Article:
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  • "Jaws"/cutters

    My volunteer department recently passed a new levy which should bring in a heck of a lot more money than the department has ever seen in its entire history. An item on our wish list, due to the volume and nature of calls, is a set of jaws and cutters.

    If any department near the Scioto County/Portsmouth Ohio area is interested in donating OR selling a used set please contact me at [email protected] or [email protected]

    We'd like to buy a used set from somewhere near here (The southern ohio, western west virgina, and northern kentucky areas) so we could drive to the location and see what we're buying.

    Thank you.

    Joshua Whitaker
    Morgan Twp. VFD
    Scioto Ambulance District - Squad 2

  • #2

    One example of a vendor who sells used extrication tools near your area is Howell Rescue of Dayton Ohio.

    Their used tool business even has its' own website;


    Ron Moore


    • #3

      Congrats on the levy. Have you even considered looking at buying new tools instead of used? You might be surprised to find someone who has a demo set that they can sell you that will come with a full warranty and you won't run the risk of buying someone else's problems. Shop around and have some sales people bring some tools to demo for you. Even if you do buy used, you will be better educated after you see the dog-n-pony shows and get to use tools made by different manufacturers.

      Richard Nester
      Orrville (OH) Fire Dept.


      • #4

        We did.......

        Then we looked at the price tag..

        Thanks for the responses, I've been trying to get in touch Finley Fire since they sell Hurst, but everyone I've talked to lately says not to get Hurst because they're too heavy.

        Power Hawk is currently an option, does anyone have any experience with their tools?

        Thanks for that URL by the way, I'll check it out soon.


        • #5
          I am so sick of people telling others not to buy Hurst cause they are too heavy, go to all the different websites and check for your self, they all have the specs for their tools, the only tool that Hurst has that is alot heavier than others, is the old 32a, and the transformer, the newer ml series are within five pounds of all other manufacturers tools, if someone is having trouble with a ml 32 cause it is three to five pounds heavier than a Holmatro, then they need to get their candy a** in the weight room!!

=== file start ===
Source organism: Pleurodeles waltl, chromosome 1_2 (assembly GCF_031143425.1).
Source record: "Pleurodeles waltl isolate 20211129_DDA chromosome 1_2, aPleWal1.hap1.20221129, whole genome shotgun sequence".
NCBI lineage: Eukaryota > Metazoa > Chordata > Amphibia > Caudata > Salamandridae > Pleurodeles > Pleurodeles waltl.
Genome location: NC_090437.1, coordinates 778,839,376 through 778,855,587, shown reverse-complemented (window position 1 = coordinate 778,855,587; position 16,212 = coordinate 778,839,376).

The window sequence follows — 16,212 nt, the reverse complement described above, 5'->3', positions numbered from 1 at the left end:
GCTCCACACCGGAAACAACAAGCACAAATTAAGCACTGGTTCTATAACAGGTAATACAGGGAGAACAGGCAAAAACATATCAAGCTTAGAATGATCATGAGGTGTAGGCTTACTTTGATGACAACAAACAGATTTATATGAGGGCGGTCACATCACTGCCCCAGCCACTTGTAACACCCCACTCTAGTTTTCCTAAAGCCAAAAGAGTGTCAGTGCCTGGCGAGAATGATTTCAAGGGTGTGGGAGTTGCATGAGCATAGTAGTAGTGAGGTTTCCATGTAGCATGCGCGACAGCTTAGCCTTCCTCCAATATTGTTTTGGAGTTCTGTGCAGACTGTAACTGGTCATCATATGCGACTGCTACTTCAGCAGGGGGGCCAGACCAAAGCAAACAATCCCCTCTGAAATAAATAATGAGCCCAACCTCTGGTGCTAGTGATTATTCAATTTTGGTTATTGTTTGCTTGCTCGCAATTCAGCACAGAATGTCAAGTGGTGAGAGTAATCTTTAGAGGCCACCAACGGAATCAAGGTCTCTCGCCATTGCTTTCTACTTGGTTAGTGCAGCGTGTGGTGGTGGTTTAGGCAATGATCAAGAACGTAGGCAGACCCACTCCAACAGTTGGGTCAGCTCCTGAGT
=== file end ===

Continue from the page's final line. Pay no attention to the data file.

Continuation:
Im sure someone is going to say that those five pounds will make a big difference if you are using the tool for an hour, I say if you are using a spreader for a continuous hour then you better call someone that knows what they are doing.

          Dont listen to any propaganda, call every manufacturer for a demo, find out wich brand the majority of your company likes best, rank them in order, then look at price,I suggest buying new tools also, the price may keep you from buying the tool that the majority likes best, but the second choice may be affordable, so you may have to compromise, and buy the second or third choice.


          • #6
            finleyfire.com - try that

            "Performance IS Everything"


            • #7
              Go though some of the posts in here and read some of the suggestions made for buying tools. While I personally like Phoenix, I disagree with anyone who trys to talk you out of buying any brand of hydraulic tool. I have used about all of them at one time or another and guess what, they ALL will do the job they are designed for.

              Shop around, get them dealers in there with their demo sets and try them out. Check with your neighboring departments and see what they use and what they like and dislike about their particular brand. Service is an important concern. Try to find a company that has service people close by who can also give you a loaner tool should yours go out of service.